City of Albuquerque Proclamation on Indigenous Peoples’ Day

Seven Generations 2020

City of Albuquerque Proclamation on Indigenous Peoples’ Day
paper and ink
17 ½ x 11 ½ in.
lent by Nick Estes

In 2015, The Red Nation and a coalition of other Native and non-Native organizations led a successful campaign to rename the second Monday in October Indigenous Peoples’ Day in Albuquerque, New Mexico. The Albuquerque City Council issued a proclamation abolishing Columbus Day that was signed by Rey Garduño, Ken Sanchez, Klarissa Peña, Isaac Benton, Brad Winter, and Diane Gibson, with three council members abstaining.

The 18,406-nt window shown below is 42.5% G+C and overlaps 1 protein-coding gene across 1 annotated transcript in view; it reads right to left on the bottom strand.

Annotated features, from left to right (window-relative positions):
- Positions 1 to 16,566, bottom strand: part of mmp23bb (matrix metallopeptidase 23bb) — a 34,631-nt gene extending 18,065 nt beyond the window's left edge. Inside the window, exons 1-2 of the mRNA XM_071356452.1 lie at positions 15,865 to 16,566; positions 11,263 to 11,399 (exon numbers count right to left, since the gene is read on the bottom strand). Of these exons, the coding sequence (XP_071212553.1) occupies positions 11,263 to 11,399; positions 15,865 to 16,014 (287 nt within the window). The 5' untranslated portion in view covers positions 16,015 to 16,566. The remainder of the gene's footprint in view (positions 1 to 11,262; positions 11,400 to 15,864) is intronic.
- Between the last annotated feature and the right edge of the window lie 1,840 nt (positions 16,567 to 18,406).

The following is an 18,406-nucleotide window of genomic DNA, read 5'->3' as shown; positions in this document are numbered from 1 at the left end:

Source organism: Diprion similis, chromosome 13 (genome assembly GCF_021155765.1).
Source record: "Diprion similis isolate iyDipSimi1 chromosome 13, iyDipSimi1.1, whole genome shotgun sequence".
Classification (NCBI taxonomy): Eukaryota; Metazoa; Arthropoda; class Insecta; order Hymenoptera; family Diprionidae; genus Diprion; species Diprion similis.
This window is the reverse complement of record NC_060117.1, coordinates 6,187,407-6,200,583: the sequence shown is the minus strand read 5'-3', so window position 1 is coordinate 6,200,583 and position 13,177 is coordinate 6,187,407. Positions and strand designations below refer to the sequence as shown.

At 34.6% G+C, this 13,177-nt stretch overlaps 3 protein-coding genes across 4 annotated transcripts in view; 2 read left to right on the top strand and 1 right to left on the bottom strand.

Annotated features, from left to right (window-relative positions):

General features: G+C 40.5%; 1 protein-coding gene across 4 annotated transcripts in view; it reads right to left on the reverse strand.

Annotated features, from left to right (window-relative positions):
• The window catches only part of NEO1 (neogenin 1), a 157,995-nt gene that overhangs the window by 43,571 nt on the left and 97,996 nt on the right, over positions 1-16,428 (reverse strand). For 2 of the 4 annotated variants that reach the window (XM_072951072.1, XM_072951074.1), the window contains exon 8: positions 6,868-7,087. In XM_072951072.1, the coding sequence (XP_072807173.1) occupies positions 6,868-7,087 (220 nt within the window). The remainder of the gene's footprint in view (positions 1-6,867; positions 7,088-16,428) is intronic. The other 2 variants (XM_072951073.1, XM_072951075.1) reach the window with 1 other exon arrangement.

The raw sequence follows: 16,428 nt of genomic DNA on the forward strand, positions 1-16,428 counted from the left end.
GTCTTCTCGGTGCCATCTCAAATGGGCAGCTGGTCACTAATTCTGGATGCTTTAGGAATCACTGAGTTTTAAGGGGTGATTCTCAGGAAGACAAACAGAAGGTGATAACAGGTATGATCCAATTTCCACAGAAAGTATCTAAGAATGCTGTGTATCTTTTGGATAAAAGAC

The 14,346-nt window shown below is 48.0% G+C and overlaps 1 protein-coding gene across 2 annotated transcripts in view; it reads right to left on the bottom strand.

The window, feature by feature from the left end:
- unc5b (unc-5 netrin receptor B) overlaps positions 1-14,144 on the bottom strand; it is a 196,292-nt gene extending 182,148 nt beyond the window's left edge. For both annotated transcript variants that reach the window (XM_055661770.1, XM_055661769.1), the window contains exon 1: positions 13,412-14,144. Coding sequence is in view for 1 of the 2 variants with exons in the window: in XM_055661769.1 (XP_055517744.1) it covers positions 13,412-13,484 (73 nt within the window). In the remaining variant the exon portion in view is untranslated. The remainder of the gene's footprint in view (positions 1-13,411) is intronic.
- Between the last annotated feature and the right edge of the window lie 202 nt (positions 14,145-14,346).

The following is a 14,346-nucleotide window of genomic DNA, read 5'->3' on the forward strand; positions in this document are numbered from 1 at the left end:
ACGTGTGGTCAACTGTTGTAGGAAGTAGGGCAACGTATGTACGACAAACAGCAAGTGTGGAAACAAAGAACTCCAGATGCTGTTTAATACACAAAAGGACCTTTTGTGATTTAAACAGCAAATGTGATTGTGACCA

The proclamation declared that the day “shall be used to reflect upon the ongoing struggles of Indigenous peoples on this land.” But the day is also a celebration of diverse Indigenous communities. An estimated fifty-five thousand Native people call Albuquerque home. Thirty-five thousand are Diné, but two hundred and ninety-one federally recognized Native nations are also represented in the city. Following the City Council decision, Diné activist John Redhouse told members of The Red Nation, “your collective vision and work is a dream come true.”